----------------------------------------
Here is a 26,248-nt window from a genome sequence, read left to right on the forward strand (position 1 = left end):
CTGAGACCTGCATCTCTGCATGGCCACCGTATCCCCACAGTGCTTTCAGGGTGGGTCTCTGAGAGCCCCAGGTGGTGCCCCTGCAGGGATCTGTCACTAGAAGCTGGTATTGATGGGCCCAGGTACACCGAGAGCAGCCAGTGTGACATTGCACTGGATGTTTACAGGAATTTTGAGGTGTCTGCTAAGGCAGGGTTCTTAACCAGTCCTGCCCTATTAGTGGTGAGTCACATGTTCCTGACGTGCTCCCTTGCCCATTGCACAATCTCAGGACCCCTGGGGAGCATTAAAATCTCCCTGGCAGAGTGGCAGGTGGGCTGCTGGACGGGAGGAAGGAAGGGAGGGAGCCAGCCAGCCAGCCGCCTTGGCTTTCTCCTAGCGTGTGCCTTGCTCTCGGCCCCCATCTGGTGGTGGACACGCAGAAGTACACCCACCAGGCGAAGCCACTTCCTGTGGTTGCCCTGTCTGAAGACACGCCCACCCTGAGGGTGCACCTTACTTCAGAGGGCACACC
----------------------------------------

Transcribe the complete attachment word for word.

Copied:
Here is a 26,248-nt window from a genome sequence, read left to right on the forward strand (position 1 = left end):
CTGAGACCTGCATCTCTGCATGGCCACCGTATCCCCACAGTGCTTTCAGGGTGGGTCTCTGAGAGCCCCAGGTGGTGCCCCTGCAGGGATCTGTCACTAGAAGCTGGTATTGATGGGCCCAGGTACACCGAGAGCAGCCAGTGTGACATTGCACTGGATGTTTACAGGAATTTTGAGGTGTCTGCTAAGGCAGGGTTCTTAACCAGTCCTGCCCTATTAGTGGTGAGTCACATGTTCCTGACGTGCTCCCTTGCCCATTGCACAATCTCAGGACCCCTGGGGAGCATTAAAATCTCCCTGGCAGAGTGGCAGGTGGGCTGCTGGACGGGAGGAAGGAAGGGAGGGAGCCAGCCAGCCAGCCGCCTTGGCTTTCTCCTAGCGTGTGCCTTGCTCTCGGCCCCCATCTGGTGGTGGACACGCAGAAGTACACCCACCAGGCGAAGCCACTTCCTGTGGTTGCCCTGTCTGAAGACACGCCCACCCTGAGGGTGCACCTTACTTCAGAGGGCACACC